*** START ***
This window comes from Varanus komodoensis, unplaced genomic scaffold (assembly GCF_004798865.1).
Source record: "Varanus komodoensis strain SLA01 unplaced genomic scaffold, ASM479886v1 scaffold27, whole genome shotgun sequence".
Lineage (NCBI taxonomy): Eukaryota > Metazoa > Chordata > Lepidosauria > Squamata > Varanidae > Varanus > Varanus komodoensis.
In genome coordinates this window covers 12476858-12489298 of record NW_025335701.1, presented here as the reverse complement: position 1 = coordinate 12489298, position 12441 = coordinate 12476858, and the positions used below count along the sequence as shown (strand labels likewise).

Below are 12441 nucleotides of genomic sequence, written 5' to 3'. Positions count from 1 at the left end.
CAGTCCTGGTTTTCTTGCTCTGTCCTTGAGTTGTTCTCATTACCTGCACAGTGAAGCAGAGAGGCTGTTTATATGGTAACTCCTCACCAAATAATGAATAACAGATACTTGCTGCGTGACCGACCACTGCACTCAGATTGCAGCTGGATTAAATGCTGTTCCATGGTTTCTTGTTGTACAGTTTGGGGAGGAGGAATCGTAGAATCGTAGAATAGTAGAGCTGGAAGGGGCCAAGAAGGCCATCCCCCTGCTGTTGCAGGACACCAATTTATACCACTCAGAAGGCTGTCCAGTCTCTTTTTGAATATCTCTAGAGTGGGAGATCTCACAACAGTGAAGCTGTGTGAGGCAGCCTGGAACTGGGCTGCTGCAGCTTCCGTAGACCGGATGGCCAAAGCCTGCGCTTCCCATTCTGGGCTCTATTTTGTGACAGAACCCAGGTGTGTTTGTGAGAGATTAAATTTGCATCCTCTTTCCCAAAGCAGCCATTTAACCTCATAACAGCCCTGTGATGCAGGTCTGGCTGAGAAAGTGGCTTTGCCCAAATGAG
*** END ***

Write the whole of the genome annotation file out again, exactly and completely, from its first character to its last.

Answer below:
This window comes from Varanus komodoensis, unplaced genomic scaffold (assembly GCF_004798865.1).
Source record: "Varanus komodoensis strain SLA01 unplaced genomic scaffold, ASM479886v1 scaffold27, whole genome shotgun sequence".
Lineage (NCBI taxonomy): Eukaryota > Metazoa > Chordata > Lepidosauria > Squamata > Varanidae > Varanus > Varanus komodoensis.
In genome coordinates this window covers 12476858-12489298 of record NW_025335701.1, presented here as the reverse complement: position 1 = coordinate 12489298, position 12441 = coordinate 12476858, and the positions used below count along the sequence as shown (strand labels likewise).

Below are 12441 nucleotides of genomic sequence, written 5' to 3'. Positions count from 1 at the left end.
CAGTCCTGGTTTTCTTGCTCTGTCCTTGAGTTGTTCTCATTACCTGCACAGTGAAGCAGAGAGGCTGTTTATATGGTAACTCCTCACCAAATAATGAATAACAGATACTTGCTGCGTGACCGACCACTGCACTCAGATTGCAGCTGGATTAAATGCTGTTCCATGGTTTCTTGTTGTACAGTTTGGGGAGGAGGAATCGTAGAATCGTAGAATAGTAGAGCTGGAAGGGGCCAAGAAGGCCATCCCCCTGCTGTTGCAGGACACCAATTTATACCACTCAGAAGGCTGTCCAGTCTCTTTTTGAATATCTCTAGAGTGGGAGATCTCACAACAGTGAAGCTGTGTGAGGCAGCCTGGAACTGGGCTGCTGCAGCTTCCGTAGACCGGATGGCCAAAGCCTGCGCTTCCCATTCTGGGCTCTATTTTGTGACAGAACCCAGGTGTGTTTGTGAGAGATTAAATTTGCATCCTCTTTCCCAAAGCAGCCATTTAACCTCATAACAGCCCTGTGATGCAGGTCTGGCTGAGAAAGTGGCTTTGCCCAAATGAG